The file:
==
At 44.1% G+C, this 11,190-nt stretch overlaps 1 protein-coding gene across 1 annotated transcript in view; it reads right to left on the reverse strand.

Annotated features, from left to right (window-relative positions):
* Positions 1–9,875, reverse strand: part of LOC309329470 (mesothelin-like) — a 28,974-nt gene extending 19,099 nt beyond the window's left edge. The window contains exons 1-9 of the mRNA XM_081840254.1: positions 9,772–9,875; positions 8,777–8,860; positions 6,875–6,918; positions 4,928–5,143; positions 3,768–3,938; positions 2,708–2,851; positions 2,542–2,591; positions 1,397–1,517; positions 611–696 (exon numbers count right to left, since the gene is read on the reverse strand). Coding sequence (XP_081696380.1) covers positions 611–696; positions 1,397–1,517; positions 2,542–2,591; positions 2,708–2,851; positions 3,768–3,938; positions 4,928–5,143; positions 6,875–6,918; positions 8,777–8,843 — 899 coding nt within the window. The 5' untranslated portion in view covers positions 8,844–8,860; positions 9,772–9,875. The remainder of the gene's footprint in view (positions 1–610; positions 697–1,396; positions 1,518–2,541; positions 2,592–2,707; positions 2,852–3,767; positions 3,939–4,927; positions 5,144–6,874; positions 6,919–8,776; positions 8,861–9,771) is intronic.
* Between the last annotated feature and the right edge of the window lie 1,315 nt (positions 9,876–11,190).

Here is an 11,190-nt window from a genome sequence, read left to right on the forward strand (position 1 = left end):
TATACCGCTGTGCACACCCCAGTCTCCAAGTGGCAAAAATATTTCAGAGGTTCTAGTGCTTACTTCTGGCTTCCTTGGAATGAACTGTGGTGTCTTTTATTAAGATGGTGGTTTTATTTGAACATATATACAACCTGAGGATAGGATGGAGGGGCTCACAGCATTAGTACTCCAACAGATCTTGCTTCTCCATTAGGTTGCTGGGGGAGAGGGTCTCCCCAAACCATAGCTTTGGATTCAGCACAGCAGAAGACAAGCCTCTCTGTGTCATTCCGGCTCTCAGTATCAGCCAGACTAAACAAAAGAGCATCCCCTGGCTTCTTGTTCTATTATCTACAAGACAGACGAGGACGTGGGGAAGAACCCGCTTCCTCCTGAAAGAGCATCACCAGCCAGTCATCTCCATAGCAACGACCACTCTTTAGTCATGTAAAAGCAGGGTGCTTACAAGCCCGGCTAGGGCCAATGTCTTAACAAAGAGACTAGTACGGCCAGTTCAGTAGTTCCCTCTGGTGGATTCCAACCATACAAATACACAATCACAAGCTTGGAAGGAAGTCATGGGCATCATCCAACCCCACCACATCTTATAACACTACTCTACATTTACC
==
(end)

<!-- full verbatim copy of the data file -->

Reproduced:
At 44.1% G+C, this 11,190-nt stretch overlaps 1 protein-coding gene across 1 annotated transcript in view; it reads right to left on the reverse strand.

Annotated features, from left to right (window-relative positions):
* Positions 1–9,875, reverse strand: part of LOC309329470 (mesothelin-like) — a 28,974-nt gene extending 19,099 nt beyond the window's left edge. The window contains exons 1-9 of the mRNA XM_081840254.1: positions 9,772–9,875; positions 8,777–8,860; positions 6,875–6,918; positions 4,928–5,143; positions 3,768–3,938; positions 2,708–2,851; positions 2,542–2,591; positions 1,397–1,517; positions 611–696 (exon numbers count right to left, since the gene is read on the reverse strand). Coding sequence (XP_081696380.1) covers positions 611–696; positions 1,397–1,517; positions 2,542–2,591; positions 2,708–2,851; positions 3,768–3,938; positions 4,928–5,143; positions 6,875–6,918; positions 8,777–8,843 — 899 coding nt within the window. The 5' untranslated portion in view covers positions 8,844–8,860; positions 9,772–9,875. The remainder of the gene's footprint in view (positions 1–610; positions 697–1,396; positions 1,518–2,541; positions 2,592–2,707; positions 2,852–3,767; positions 3,939–4,927; positions 5,144–6,874; positions 6,919–8,776; positions 8,861–9,771) is intronic.
* Between the last annotated feature and the right edge of the window lie 1,315 nt (positions 9,876–11,190).

Here is an 11,190-nt window from a genome sequence, read left to right on the forward strand (position 1 = left end):
TATACCGCTGTGCACACCCCAGTCTCCAAGTGGCAAAAATATTTCAGAGGTTCTAGTGCTTACTTCTGGCTTCCTTGGAATGAACTGTGGTGTCTTTTATTAAGATGGTGGTTTTATTTGAACATATATACAACCTGAGGATAGGATGGAGGGGCTCACAGCATTAGTACTCCAACAGATCTTGCTTCTCCATTAGGTTGCTGGGGGAGAGGGTCTCCCCAAACCATAGCTTTGGATTCAGCACAGCAGAAGACAAGCCTCTCTGTGTCATTCCGGCTCTCAGTATCAGCCAGACTAAACAAAAGAGCATCCCCTGGCTTCTTGTTCTATTATCTACAAGACAGACGAGGACGTGGGGAAGAACCCGCTTCCTCCTGAAAGAGCATCACCAGCCAGTCATCTCCATAGCAACGACCACTCTTTAGTCATGTAAAAGCAGGGTGCTTACAAGCCCGGCTAGGGCCAATGTCTTAACAAAGAGACTAGTACGGCCAGTTCAGTAGTTCCCTCTGGTGGATTCCAACCATACAAATACACAATCACAAGCTTGGAAGGAAGTCATGGGCATCATCCAACCCCACCACATCTTATAACACTACTCTACATTTACC